Waldheim’s ‘hidden Years’ Detailed in 95-page Wjoongress Report
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Waldheim’s ‘hidden Years’ Detailed in 95-page Wjoongress Report

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The World Jewish Congress this week released a 95-page report detailing its findings on what the organization calls the “hidden years” of Kurt Waldheim, the former United Nations Secretary General and front runner in Sunday’s Austrian Presidential run-off election.

The report details “one of the most elaborate deceptions of our time” and includes the recently-released secret UN file on Waldheim. According to that file, the UN War Crimes Commission in 1948 said Waldheim should stand trial for “murder” and “putting hostages to death.”

The WJC has transmitted a copy of the report to the U.S. Justice Department and it again called on Attorney General Edwin Meese to implement the recommendation of his Department’s Office of Special Investigations which concluded that American law requires that Waldheim be barred from entering the United States.

The WJC released its report in conjunction with a major address in London by the organization’s president, Edgar Bronfman, who described Waldheim as an “amoral and unrepentant liar” whose election as President of Austria “would be an act of symbolic amnesty for the Holocaust.”


The annotated WJC report elaborates on what has begun to emerge about Waldheim:

A section on “Kurt Waldheim’s own words” details how “he has lied about his past” and continues to do so.

Documents from Waldheim’s personnel file show he belonged to three Nazi organizations, including Hitler’s “Brownshirts.”

A medal awarded to Waldheim was one of only three received for merit “under enemy fire” in the brutal anti-partisan campaign known as the Kozara Massacres in Yugoslavia during 1942.

Waldheim, who long claimed an anti-Nazi background, wrote his dissertation on a pan-German ideologist. In his dissertation he wrote of the “magnificent collaboration of all the peoples of Europe under the leadership of the Reich.”

Waldheim is pinpointed in a series of SS photographs at a strategy session for “Operation Black” a campaign involving a brutal series of atrocities by Axis forces against Yugoslav villages in 1943.

On August 8, 1943, Waldheim entered in the war diary Hitler’s criminal order on the shootings of partisans after capture.

Captured Nazi war documents show Waldheim’s briefing another officer about arrangements for the forcible transport of tens of thousands of Italian soldiers from Greece to German slave labor camps.

As a senior intelligence officer, Waldheim’s duties were listed as including “prisoner interrogation” and “special tasks”-the latter, a euphemism in Nazi reports which generally described secret measures related to mass terror, torture or executions.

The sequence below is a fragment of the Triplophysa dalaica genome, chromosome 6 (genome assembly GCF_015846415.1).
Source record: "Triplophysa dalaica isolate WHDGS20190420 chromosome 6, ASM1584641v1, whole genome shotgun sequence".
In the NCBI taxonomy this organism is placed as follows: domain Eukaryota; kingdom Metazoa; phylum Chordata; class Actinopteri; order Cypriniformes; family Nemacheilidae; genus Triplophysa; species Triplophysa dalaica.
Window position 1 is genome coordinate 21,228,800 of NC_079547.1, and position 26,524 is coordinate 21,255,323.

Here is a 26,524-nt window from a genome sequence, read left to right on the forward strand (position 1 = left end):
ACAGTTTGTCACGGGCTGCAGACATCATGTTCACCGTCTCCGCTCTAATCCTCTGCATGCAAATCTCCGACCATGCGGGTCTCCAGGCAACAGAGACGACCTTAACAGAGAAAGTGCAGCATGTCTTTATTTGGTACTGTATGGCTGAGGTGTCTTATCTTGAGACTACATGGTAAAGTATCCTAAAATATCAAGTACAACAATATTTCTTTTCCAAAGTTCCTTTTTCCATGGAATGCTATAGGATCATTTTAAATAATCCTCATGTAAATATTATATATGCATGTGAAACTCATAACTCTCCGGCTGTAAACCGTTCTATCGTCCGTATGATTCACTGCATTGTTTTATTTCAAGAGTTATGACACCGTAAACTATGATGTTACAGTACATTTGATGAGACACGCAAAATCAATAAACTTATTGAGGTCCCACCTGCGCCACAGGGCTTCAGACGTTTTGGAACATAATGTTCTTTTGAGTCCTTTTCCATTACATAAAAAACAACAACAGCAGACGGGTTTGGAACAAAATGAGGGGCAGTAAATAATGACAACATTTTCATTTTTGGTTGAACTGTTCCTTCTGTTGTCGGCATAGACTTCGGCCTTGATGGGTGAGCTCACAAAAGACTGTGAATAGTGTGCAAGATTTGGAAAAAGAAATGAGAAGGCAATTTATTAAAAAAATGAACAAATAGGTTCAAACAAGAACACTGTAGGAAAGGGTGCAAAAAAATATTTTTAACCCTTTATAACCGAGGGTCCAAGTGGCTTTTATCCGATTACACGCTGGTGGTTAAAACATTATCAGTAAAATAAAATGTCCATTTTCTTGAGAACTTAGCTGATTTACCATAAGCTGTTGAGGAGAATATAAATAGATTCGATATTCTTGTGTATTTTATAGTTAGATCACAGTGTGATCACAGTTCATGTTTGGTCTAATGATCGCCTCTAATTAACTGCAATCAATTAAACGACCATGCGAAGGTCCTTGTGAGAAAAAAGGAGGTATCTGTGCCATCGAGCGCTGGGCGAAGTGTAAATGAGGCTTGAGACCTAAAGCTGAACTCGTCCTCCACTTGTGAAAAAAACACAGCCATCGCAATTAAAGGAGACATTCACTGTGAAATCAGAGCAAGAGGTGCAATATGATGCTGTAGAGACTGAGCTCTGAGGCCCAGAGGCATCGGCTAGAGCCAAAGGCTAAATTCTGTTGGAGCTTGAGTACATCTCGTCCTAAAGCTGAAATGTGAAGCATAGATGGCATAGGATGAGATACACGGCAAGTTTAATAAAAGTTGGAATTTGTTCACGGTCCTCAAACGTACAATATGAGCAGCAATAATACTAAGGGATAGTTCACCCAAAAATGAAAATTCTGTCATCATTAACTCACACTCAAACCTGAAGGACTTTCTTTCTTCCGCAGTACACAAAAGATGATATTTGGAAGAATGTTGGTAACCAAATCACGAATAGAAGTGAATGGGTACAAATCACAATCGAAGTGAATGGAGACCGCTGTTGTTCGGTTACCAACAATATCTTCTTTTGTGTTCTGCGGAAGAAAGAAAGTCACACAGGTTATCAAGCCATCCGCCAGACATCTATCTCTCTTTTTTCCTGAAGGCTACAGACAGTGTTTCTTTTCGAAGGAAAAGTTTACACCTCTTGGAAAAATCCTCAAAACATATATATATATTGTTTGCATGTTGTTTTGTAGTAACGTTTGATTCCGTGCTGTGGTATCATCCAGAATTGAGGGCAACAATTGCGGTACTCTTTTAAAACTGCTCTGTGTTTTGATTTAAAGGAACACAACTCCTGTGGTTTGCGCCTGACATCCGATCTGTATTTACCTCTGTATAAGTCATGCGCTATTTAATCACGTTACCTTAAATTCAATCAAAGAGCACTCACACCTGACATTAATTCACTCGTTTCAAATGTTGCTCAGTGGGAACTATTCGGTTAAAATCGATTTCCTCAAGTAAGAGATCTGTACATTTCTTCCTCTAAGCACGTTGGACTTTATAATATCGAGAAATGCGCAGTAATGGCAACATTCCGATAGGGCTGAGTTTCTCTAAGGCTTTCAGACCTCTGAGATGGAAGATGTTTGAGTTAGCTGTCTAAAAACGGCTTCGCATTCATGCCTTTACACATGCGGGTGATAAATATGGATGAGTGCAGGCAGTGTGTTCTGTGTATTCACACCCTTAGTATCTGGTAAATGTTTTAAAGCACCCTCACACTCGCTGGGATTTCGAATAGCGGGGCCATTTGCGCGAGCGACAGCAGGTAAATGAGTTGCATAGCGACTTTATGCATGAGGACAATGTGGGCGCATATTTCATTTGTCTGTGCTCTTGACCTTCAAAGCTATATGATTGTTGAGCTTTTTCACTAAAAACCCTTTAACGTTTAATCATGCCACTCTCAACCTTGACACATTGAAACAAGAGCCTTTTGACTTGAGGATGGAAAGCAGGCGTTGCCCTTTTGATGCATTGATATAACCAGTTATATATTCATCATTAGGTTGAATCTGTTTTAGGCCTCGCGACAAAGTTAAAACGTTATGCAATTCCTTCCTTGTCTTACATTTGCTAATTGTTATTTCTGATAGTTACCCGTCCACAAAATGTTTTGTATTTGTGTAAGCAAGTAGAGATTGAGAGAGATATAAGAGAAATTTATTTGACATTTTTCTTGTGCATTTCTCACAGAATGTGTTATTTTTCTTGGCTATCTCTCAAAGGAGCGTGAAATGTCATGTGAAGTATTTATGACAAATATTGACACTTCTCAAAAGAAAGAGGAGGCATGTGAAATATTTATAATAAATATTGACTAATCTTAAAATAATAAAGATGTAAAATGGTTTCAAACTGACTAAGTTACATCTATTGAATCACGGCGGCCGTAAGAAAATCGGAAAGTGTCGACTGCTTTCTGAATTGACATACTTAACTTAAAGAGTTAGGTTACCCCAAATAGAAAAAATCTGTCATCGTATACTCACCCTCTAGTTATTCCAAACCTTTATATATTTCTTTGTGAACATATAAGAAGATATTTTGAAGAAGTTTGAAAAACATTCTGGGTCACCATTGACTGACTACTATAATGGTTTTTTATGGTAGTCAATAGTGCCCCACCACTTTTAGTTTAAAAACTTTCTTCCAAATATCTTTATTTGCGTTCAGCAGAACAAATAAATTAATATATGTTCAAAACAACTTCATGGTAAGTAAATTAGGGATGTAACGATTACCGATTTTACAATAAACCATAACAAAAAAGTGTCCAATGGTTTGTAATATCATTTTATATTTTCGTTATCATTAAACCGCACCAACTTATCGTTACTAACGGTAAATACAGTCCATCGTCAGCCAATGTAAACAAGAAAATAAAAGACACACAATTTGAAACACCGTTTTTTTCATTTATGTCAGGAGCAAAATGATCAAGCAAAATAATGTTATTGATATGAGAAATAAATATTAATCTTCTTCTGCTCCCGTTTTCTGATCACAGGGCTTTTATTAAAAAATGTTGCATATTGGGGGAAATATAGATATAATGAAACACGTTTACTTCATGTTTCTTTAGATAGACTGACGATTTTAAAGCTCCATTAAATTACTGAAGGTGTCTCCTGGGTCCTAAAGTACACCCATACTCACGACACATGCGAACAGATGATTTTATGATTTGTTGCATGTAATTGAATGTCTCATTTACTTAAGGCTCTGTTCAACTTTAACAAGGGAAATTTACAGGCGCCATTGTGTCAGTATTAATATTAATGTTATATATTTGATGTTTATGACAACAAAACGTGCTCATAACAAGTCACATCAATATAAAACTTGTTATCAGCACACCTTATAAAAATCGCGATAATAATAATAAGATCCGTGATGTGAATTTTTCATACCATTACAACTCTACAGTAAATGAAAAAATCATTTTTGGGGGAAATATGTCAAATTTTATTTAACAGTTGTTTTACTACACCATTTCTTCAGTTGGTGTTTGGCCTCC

Waldheim’s oft-repeated claims of being a low-level soldier are shattered by documents showing he personally gave briefings to the chief of the general staff of the high command of Army Group E.

Nazi war documents show the presence of Waldheim at general staff meetings during which the “effective” use of hostages and the utilization of civilian slave labor were discussed.

The WJC has to date located 19 intelligence reports signed by Waldheim in which he relayed information extracted from prisoners.

In 1944, in both Greece and Yugoslavia, intelligence reports signed by Waldheim which pinpoint centers of anti-Nazi activity, were followed by reprisal measures by the German army which carried out murderous atrocities against civilians.

A Waldheim report was actually used at Nuremberg as evidence of war crimes in Greece.

It was Waldheim’s very intelligence unit that detailed the number of Jews in Corfu prior to their subsequent deportation to Auschwitz in 1944.


The report also summarizes governmental investigations to date on Waldheim. It finds:

In 1947, Yugoslavia branded Waldheim a war criminal and said his extradition was mandatory in order that he stand trial as a murderer.

The U.N. war crimes commission in 1948 said there was “sufficient evidence to justify prosecution” of Waldheim on charges of “murder” and “putting hostages to death.”

The U.S. army, on the basis of the U.N. Commission’s findings placed Waldheim on its 1948 “wanted list” which listed him as wanted for “murder.”

The current investigation by the U.S. Justice Department’s Office of Special Investigations concluded that Waldheim should be barred from entering the United States. Under American law, “Nazi-persecutors” are prohibited entry into the U.S.

Israel’s Justice Minister said his country’s continuing investigation had already shown “there is a basis for putting Kurt Waldheim on trial.”

In Austria, the head of the State police between 1945 and 1947, Heinrich Duermayer, confirmed that his office had not investigated Waldheim in 1945 when he began his service in the Foreign Ministry. On April 22 of this year, Austria’s President sought to exonerate Waldheim of war crimes charges in a television address to the nation. He acknowledged Waldheim must have known about atrocities.

Although Waldheim has claimed the superpowers had checked into his background and cleared him, on April 9 a Soviet spokesman said “no attempt was made to investigate Mr. Waldheim.”

In releasing the report, the WJC stressed it is of an interim nature. “We are presently looking through several hundred pages of more documents which will be released as we complete our analysis of them,” the WJC noted.

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